BigNorseWolf wrote:
There's nothing to find. Look at the bonus the class grants. The shaman doesn't even out till 11 and pulls ahead by a level at 14. The mechanic is tied at 1 , falls behind at 3 and then is consistently 2 levels behind.

Um, mystics catch up to operatives at level 8 - not 11. They stay equal till 15, then the Mystic pulls ahead. They have the same or higher class bonus than even a specialist operative for a majority of the game. I do think Star Shaman's pilot skill is problematic since operatives are so strongly incentivized to invest in Dex (and shaman are really not) but I think all the other channel skill options are absolutely competitive with operatives. :)

BigNorseWolf wrote:

1. There's 2 problems with the operative's bonus scaling to cover up for its alleged lack of int.

1) is that that means when you set the DCs the mechanic doesn't actually have a bonus for having that high int score or for their class bonus. The dc's just assume the hacker has them and sets a ~50 50 success rate accordingly (I did do the math on that one )

You are absolutely right, there's definitely been a design shift here - in Pathfinder, the expectation was that you'd more or less autosucceed any skill check you decide to focus on. I played an investigator who had a Perception modifier in the low 60s - after a point the GM just stopped asking me to check perception and instead narrated that I discovered everything automatically. Fun for me and the party appreciated avoiding ambushes and traps, but obviously it was a bit unsatisfying long-term. It's possible to be too good at things in Pathfinder, it was something I tried to take to heart in later characters.

Starfinder has a different expectation - investing and focusing on a skill means that you're competitive enough to try checks even when you're at the bleeding edge. A soldier who put a few ranks in computers but never committed to the skill can hack iphones and rig toasters but he'll never be able to crack Fort Knox the way the mechanic/hacker operative/technomancer eventually can. The "bonus" isn't that you auto-succeed that check, but that you actually have a 50-50 chance of making that check.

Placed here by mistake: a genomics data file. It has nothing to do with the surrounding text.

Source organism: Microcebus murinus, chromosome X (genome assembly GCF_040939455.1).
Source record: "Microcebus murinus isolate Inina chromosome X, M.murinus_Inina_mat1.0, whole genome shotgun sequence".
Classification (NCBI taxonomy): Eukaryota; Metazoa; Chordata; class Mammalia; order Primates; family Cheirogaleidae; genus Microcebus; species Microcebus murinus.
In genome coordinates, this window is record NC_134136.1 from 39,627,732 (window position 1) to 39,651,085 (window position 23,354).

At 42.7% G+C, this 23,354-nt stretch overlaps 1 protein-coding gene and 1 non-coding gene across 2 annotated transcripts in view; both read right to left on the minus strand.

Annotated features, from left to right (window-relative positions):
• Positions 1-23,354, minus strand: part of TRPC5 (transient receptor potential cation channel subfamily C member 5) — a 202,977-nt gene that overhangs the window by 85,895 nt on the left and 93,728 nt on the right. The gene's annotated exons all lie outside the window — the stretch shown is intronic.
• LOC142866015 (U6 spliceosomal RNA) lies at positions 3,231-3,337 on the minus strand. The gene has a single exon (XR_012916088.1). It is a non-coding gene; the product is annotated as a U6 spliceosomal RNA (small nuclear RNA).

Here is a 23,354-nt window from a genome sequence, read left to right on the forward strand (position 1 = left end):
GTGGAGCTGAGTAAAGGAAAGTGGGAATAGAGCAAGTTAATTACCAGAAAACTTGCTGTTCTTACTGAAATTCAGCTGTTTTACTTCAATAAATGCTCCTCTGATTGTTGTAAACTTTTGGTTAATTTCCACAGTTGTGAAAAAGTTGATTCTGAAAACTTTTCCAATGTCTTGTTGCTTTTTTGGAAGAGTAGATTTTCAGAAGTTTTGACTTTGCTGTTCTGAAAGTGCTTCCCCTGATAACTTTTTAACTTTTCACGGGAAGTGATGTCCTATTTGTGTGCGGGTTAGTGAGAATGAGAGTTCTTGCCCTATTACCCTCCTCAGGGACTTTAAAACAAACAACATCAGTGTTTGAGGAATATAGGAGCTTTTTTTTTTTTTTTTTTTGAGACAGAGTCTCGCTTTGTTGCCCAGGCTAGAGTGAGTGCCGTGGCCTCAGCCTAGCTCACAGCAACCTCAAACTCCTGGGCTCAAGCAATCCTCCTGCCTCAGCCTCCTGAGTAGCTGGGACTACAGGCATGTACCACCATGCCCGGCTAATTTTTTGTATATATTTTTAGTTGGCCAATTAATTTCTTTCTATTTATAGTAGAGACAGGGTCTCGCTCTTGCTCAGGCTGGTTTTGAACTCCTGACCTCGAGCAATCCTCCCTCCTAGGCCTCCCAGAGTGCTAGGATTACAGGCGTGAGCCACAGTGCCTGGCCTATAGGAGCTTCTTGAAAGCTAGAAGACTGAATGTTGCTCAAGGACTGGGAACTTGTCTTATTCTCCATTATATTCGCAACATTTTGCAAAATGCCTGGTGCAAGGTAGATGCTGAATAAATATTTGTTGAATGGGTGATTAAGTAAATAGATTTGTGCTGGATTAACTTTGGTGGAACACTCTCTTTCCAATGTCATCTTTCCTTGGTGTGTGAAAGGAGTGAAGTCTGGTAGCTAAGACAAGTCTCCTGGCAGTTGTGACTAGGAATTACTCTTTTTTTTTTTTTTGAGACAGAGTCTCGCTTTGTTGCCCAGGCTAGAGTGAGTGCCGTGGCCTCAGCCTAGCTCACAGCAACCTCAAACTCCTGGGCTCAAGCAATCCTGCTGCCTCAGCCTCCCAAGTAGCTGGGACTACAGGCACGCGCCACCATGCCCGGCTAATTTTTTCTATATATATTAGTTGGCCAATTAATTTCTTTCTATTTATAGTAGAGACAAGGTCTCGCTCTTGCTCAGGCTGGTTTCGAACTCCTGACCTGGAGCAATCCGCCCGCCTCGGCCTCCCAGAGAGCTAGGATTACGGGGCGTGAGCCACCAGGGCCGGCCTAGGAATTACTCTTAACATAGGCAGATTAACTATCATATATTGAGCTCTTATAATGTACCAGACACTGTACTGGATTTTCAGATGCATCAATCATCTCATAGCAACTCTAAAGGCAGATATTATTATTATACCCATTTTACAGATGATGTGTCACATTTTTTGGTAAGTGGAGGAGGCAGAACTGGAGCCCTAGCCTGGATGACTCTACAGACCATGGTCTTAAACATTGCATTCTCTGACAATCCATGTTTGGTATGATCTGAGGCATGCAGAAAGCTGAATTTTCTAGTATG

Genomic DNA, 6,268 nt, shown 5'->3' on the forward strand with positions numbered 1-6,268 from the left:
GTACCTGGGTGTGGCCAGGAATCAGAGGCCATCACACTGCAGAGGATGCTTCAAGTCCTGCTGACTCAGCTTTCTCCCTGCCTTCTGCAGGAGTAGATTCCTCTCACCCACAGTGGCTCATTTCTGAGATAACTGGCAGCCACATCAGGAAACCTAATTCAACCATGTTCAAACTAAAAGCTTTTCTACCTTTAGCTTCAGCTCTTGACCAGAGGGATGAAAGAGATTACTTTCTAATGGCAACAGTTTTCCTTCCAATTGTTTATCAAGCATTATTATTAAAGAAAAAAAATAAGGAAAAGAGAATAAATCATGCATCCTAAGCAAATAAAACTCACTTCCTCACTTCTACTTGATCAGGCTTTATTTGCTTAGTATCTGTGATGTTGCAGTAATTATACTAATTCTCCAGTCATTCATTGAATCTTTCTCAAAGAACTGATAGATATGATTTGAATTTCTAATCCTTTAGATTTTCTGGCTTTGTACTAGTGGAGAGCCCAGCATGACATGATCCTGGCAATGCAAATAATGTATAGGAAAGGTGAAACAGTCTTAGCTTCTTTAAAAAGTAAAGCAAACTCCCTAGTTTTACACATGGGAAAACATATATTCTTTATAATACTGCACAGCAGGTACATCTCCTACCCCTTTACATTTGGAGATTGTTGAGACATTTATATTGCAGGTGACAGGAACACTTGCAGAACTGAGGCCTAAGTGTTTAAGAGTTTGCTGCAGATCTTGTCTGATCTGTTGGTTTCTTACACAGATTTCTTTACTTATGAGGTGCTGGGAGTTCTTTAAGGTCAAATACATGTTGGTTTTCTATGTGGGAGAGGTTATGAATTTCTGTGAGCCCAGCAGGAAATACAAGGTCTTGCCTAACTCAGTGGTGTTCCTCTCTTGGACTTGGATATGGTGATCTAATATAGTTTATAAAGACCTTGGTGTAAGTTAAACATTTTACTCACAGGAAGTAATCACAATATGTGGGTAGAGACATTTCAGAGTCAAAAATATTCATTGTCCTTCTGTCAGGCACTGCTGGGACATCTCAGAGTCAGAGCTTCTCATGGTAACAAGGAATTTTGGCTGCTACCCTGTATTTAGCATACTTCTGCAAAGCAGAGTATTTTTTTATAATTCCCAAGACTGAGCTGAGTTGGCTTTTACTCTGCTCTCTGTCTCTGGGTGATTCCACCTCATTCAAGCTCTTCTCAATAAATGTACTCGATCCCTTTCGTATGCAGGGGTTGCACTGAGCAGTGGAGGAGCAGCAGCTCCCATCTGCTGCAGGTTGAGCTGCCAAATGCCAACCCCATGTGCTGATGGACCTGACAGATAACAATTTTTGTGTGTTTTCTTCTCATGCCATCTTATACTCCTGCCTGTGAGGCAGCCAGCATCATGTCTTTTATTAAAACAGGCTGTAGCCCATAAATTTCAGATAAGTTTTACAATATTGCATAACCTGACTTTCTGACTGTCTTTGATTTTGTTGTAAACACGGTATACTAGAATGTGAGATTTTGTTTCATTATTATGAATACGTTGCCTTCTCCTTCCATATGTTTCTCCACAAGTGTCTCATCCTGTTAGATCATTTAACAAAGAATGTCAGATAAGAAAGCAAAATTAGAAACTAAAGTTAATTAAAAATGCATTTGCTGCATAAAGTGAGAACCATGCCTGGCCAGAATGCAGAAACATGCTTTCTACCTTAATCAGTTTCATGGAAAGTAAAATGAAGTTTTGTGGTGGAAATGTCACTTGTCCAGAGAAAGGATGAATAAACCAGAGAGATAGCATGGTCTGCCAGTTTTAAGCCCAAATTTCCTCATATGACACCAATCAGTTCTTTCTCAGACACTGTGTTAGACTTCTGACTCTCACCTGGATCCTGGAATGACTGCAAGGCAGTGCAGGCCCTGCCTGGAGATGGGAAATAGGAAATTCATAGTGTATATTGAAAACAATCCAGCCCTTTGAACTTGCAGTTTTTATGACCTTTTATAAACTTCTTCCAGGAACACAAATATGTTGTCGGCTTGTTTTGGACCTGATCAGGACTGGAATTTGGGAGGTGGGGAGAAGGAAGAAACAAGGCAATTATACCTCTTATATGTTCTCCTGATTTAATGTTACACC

I quite like this change since auto-succeeds can get dull. However as a result of this shift I think that Starfinder GMs should be much more generous with using both low and high-CR skill DCs so that players can both feel rewarded when they breeze through standard security doors and challenged when they try to break into the Pentagon. I hope this is something that catches on more when people get more experienced with how starfinder CR's actually matter.

BigNorseWolf wrote:
2) While the game doesn't officially have a scaling point buy, buying an 18 at start and then not getting an effective boost till 20 (becausae 19 and 18 have the same modifier) hurrrrts unless you know your game is going to 20. This makes cranking your int, or dex, or any stat above 16 to start painful if you're not going to level 20. While i absolutely LOVE this as a game design, it means that an opperative starting with a lower int is going to close the gap as the game goes on.

This is actually a really good thing for the mechanic as well, since just like the hacker operative INT is really a secondary stat for him - he definitely wants to invest in it, but I personally would start around ~14 before racials. He'll still handily beat a 10 INT non-hacker operative at level 1, and as he continues to invest in INT as he levels up that gap will only grow.


BigNorseWolf wrote:
Kudaku wrote:

Based on this, the envoy is the best hacker in Starfinder. Would you agree with that?

Edit: Edited my post to bring in more examples and outline my thinking better. Sorry about that in case anyone reply to the first one! :)

It has the highest bonus. Some of the other counter countermeasure abilities might make it more valuable.

So the problem might not be the operative but that the mystic and mechanics skill boost needs a boost.

That's possible, but I'd personally expect that in practice the Envoy is going to have a hard time keeping up with the other devoted hackers if he still wants to contribute in the traditional envoy ways. He needs a decent charisma (which is, appropriately, a dump stat for the other hackers) for resolve and various class features and he has to choose between investing in Charisma boosts (which are necessary if he wants to keep up with the fairly harsh DCs of improvisations like Clever Attack) and Intelligence boosts to improve his hacking. IE hacking Envoys have a brute class bonus slightly higher than the others, but have to make sacrifices the other classes do not. :)